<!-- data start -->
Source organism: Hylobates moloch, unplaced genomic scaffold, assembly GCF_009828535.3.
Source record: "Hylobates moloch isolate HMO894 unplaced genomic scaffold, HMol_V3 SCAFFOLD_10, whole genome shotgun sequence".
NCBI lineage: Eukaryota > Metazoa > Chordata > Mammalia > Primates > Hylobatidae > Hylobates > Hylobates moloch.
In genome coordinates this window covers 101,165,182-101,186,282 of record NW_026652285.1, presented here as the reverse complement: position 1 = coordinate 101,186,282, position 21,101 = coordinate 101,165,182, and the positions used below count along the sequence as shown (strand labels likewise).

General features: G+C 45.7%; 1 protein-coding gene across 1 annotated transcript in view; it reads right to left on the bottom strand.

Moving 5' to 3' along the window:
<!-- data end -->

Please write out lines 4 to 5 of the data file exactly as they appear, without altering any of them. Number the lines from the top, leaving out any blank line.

In genome coordinates this window covers 101,165,182-101,186,282 of record NW_026652285.1, presented here as the reverse complement: position 1 = coordinate 101,186,282, position 21,101 = coordinate 101,165,182, and the positions used below count along the sequence as shown (strand labels likewise).

General features: G+C 45.7%; 1 protein-coding gene across 1 annotated transcript in view; it reads right to left on the bottom strand.